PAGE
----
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Care of Young Wildlife


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Care of Young Wildlife
If You Care . . . Leave Them There!
Young Wildlife Belong in the Wild

The Problem

Every year, many people upset the lives of young wildlife when they only mean to help. The problems arise when people assume that young wildlife found alone are abandoned, helpless and need saving. In nearly all cases, this is a mistake. Often, wild animal parents stay away from their young when people are near.

The Result

These well meaning acts of kindness tend to have the opposite result. Most people quickly find that they do not really know how to care for young wildlife, and many of the animals that are "rescued" soon die despite their best efforts.

Even if they do survive in our care, these young wild animals have missed the natural experiences that teach them to fend for themselves. When these wild animals are released back into the wild it is difficult for them to function as they should (for example, their ability to find natural foods is impaired) and they have a reduced ability to survive. Further, they may be thrust as unwelcome intruders into the home range of another member of their species.

Also, the care given to young wildlife often, unavoidably, results in some attachment to humans. On release to the wild, those animals generally have little fear of people. Some return to places where people live, only to be attacked by domestic animals or to be hit by cars. Some become nuisances getting into stored food, trash cans or dwellings. People have also been injured by once-tamed wildlife.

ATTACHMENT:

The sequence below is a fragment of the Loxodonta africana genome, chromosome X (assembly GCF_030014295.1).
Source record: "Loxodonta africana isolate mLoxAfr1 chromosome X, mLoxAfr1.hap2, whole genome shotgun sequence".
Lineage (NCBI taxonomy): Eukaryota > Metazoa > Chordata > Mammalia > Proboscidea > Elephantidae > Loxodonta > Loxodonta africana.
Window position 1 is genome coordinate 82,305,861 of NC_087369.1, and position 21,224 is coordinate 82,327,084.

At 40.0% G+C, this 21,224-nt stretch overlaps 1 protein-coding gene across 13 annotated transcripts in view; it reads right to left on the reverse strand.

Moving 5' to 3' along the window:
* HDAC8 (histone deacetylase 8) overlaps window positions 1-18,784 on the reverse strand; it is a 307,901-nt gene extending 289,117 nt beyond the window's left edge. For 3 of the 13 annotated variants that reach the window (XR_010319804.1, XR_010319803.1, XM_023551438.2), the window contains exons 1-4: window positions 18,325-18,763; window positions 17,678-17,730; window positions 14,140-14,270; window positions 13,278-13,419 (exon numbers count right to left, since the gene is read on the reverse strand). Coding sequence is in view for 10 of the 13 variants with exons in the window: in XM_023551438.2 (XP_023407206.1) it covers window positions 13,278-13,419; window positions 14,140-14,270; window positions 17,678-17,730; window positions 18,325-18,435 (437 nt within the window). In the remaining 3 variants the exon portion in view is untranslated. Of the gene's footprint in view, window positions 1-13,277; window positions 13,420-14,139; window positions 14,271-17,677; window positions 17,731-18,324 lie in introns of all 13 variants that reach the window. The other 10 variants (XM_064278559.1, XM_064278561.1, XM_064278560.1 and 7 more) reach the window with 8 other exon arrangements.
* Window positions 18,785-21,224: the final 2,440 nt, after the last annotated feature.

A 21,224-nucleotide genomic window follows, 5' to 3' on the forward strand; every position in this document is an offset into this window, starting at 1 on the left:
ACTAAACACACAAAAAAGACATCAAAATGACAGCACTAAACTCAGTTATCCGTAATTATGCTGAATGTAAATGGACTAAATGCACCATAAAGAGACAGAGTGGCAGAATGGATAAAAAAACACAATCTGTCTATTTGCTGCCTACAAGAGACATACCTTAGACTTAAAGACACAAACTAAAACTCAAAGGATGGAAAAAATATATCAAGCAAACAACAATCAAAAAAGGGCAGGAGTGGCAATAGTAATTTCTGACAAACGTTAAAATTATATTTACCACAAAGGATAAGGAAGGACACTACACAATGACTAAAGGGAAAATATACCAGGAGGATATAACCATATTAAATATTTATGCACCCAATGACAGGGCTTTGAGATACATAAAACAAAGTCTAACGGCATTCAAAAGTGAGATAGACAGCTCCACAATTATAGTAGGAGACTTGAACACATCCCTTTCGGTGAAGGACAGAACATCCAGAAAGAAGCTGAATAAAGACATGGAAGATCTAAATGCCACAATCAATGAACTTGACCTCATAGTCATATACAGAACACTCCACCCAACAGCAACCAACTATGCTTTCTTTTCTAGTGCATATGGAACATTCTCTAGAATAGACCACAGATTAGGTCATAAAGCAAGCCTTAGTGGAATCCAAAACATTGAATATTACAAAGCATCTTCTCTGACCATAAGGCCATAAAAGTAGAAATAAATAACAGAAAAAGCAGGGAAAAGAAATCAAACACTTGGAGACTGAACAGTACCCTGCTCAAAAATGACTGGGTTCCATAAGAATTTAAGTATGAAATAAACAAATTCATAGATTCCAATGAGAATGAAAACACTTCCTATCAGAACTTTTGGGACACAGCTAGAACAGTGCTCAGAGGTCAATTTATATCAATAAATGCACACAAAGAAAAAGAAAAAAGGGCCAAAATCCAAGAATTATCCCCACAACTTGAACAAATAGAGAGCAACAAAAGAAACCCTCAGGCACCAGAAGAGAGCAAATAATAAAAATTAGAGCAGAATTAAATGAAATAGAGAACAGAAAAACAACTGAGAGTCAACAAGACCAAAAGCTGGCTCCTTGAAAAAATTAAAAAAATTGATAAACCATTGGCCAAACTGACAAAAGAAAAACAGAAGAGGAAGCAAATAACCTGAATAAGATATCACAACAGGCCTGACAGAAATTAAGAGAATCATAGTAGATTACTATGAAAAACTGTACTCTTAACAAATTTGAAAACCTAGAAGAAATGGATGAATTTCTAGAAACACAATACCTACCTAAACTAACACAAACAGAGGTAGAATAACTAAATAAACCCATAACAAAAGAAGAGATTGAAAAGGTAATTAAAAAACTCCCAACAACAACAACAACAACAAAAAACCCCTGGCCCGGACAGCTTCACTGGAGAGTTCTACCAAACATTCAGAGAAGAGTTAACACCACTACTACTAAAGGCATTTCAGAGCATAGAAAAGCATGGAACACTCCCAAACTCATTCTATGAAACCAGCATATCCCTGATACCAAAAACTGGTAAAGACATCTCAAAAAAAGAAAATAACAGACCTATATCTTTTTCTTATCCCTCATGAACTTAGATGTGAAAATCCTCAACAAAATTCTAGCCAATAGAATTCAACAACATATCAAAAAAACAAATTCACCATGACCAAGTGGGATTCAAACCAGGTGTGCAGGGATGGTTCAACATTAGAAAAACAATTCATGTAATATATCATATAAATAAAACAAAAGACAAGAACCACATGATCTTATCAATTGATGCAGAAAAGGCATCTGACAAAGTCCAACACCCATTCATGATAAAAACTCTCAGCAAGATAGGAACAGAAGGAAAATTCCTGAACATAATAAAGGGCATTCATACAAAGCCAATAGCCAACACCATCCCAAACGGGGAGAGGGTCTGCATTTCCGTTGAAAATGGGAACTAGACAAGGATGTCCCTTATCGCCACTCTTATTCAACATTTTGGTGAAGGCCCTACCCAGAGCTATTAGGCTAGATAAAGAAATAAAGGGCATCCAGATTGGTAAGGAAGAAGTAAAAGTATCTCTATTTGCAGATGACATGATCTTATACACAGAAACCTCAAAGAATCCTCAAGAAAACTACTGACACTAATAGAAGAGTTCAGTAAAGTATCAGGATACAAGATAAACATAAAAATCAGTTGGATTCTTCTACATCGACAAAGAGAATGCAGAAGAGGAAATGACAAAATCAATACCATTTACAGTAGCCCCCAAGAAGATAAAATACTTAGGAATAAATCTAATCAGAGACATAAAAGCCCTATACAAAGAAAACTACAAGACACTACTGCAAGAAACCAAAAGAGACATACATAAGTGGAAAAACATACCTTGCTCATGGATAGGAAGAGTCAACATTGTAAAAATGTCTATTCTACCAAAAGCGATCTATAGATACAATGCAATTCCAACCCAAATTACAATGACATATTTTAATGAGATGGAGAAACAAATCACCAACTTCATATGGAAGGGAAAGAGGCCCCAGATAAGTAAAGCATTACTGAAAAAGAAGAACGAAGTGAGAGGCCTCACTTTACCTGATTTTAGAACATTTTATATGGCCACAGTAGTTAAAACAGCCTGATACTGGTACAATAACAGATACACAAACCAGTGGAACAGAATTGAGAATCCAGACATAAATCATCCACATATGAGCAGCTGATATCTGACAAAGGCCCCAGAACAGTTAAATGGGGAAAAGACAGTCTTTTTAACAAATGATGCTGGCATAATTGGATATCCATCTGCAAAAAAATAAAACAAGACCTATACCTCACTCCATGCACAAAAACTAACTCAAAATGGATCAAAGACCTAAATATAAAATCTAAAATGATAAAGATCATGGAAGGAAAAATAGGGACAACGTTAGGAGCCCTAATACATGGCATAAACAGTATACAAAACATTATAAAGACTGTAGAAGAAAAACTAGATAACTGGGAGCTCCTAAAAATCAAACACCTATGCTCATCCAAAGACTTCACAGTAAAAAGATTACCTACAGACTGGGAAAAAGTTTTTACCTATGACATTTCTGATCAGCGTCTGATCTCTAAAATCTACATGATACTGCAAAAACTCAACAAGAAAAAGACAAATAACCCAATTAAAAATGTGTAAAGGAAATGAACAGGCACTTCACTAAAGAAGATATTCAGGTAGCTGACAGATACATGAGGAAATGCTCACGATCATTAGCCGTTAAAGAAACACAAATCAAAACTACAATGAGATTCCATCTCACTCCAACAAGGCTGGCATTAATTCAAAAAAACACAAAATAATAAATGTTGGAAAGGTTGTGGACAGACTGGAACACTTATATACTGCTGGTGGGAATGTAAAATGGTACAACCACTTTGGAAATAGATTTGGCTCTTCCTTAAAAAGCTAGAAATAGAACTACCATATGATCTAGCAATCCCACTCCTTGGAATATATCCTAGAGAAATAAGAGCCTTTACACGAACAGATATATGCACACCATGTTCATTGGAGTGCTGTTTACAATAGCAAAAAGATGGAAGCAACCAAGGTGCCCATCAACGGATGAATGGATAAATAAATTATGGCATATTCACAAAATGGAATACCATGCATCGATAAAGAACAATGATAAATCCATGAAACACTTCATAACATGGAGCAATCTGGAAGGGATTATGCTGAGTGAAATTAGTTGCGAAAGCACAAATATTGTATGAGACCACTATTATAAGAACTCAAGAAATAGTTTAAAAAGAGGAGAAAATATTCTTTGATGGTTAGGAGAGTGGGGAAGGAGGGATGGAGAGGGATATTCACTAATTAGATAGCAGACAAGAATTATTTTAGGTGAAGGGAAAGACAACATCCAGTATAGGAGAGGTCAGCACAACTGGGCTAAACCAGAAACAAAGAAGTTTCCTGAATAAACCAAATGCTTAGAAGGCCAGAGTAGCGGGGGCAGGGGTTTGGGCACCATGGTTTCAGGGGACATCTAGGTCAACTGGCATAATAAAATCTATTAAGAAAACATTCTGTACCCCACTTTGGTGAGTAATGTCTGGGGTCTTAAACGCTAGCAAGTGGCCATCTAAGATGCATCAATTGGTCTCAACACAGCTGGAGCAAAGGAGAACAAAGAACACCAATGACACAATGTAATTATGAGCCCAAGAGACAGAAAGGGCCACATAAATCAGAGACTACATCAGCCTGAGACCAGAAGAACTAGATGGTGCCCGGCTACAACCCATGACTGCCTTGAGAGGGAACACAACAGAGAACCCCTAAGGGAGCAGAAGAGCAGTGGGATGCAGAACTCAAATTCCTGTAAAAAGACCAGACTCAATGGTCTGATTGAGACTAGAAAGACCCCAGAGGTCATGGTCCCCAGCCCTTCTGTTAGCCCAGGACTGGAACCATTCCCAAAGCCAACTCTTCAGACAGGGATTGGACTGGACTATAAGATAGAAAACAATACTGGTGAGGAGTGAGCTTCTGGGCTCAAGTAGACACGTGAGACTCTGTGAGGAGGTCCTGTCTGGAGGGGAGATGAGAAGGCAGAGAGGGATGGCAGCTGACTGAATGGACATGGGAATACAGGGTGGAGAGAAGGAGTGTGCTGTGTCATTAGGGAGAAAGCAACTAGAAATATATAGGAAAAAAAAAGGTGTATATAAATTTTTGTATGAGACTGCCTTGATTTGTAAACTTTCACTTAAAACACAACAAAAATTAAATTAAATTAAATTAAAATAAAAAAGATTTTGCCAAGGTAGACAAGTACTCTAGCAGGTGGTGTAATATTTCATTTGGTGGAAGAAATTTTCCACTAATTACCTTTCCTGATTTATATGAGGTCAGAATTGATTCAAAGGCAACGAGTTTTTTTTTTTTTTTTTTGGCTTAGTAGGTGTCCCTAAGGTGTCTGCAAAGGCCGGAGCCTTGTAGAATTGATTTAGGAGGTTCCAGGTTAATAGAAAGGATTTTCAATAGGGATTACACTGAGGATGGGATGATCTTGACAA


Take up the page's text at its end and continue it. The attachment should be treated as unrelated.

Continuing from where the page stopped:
What To Do

All of these problems can be avoided by following the rules below when coming upon young wildlife:

LEAVE THEM ALONE! It may be difficult to do, but this is the real act of kindness and in nearly all cases it is the best thing to do.

DO NOT consider young wildlife as possible pets. This is illegal and is bad for the animal.

However, when you encounter a young wild animal that is obviously injured or orphaned, please call a Wildlife Rehabilitator for advice and help. Wildlife Rehabilitators, volunteers licensed by DEC, are the only people legally allowed to receive and treat distressed wildlife. They have the experience, expertise and facilities to successfully treat wild animals. The goal of the rehabilitator is to release a healthy animal back into the wild, where it belongs.

The following resources can help you locate a Wildlife Rehabilitator in your area

  • In Erie County, call the DEC Buffalo Main Office at (716) 851-7200.
    This office is located at 270 Michigan Avenue in Buffalo, NY 14203.
    Outside Erie County: call your nearest DEC Regional Wildlife Office.
  • New York State Wildlife Rehabilitators (NYSWRC)
    Find a listing of NYS wildlife rehabilitators at http://www.nyswrc.org/rehabbers.html#erie

For more information go to http://www.dec.ny.gov/animals/261.html